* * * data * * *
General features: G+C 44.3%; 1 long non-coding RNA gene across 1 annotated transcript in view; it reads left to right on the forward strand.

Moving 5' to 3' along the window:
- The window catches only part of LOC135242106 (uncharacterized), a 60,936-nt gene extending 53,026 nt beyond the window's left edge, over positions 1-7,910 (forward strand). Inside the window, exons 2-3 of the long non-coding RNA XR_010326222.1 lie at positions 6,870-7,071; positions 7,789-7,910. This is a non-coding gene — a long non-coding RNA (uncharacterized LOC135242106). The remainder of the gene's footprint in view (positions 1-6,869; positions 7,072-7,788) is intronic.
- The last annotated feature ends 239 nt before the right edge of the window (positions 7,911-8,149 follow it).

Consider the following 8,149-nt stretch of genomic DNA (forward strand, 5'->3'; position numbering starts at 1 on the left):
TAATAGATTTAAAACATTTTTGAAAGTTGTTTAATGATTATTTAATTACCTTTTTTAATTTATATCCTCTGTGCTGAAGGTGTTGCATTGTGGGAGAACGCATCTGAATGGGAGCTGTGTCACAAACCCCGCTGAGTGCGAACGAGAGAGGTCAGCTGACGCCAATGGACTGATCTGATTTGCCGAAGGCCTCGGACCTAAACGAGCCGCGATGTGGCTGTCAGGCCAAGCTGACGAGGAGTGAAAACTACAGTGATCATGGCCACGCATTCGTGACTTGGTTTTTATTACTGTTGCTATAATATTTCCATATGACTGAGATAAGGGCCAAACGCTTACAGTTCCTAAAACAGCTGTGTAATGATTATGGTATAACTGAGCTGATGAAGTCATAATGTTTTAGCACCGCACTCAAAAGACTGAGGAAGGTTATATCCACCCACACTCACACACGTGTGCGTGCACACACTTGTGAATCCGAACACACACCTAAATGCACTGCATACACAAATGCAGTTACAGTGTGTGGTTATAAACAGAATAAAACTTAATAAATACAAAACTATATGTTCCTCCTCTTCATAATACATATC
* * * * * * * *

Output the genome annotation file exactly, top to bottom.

General features: G+C 44.3%; 1 long non-coding RNA gene across 1 annotated transcript in view; it reads left to right on the forward strand.

Moving 5' to 3' along the window:
- The window catches only part of LOC135242106 (uncharacterized), a 60,936-nt gene extending 53,026 nt beyond the window's left edge, over positions 1-7,910 (forward strand). Inside the window, exons 2-3 of the long non-coding RNA XR_010326222.1 lie at positions 6,870-7,071; positions 7,789-7,910. This is a non-coding gene — a long non-coding RNA (uncharacterized LOC135242106). The remainder of the gene's footprint in view (positions 1-6,869; positions 7,072-7,788) is intronic.
- The last annotated feature ends 239 nt before the right edge of the window (positions 7,911-8,149 follow it).

Consider the following 8,149-nt stretch of genomic DNA (forward strand, 5'->3'; position numbering starts at 1 on the left):
TAATAGATTTAAAACATTTTTGAAAGTTGTTTAATGATTATTTAATTACCTTTTTTAATTTATATCCTCTGTGCTGAAGGTGTTGCATTGTGGGAGAACGCATCTGAATGGGAGCTGTGTCACAAACCCCGCTGAGTGCGAACGAGAGAGGTCAGCTGACGCCAATGGACTGATCTGATTTGCCGAAGGCCTCGGACCTAAACGAGCCGCGATGTGGCTGTCAGGCCAAGCTGACGAGGAGTGAAAACTACAGTGATCATGGCCACGCATTCGTGACTTGGTTTTTATTACTGTTGCTATAATATTTCCATATGACTGAGATAAGGGCCAAACGCTTACAGTTCCTAAAACAGCTGTGTAATGATTATGGTATAACTGAGCTGATGAAGTCATAATGTTTTAGCACCGCACTCAAAAGACTGAGGAAGGTTATATCCACCCACACTCACACACGTGTGCGTGCACACACTTGTGAATCCGAACACACACCTAAATGCACTGCATACACAAATGCAGTTACAGTGTGTGGTTATAAACAGAATAAAACTTAATAAATACAAAACTATATGTTCCTCCTCTTCATAATACATATC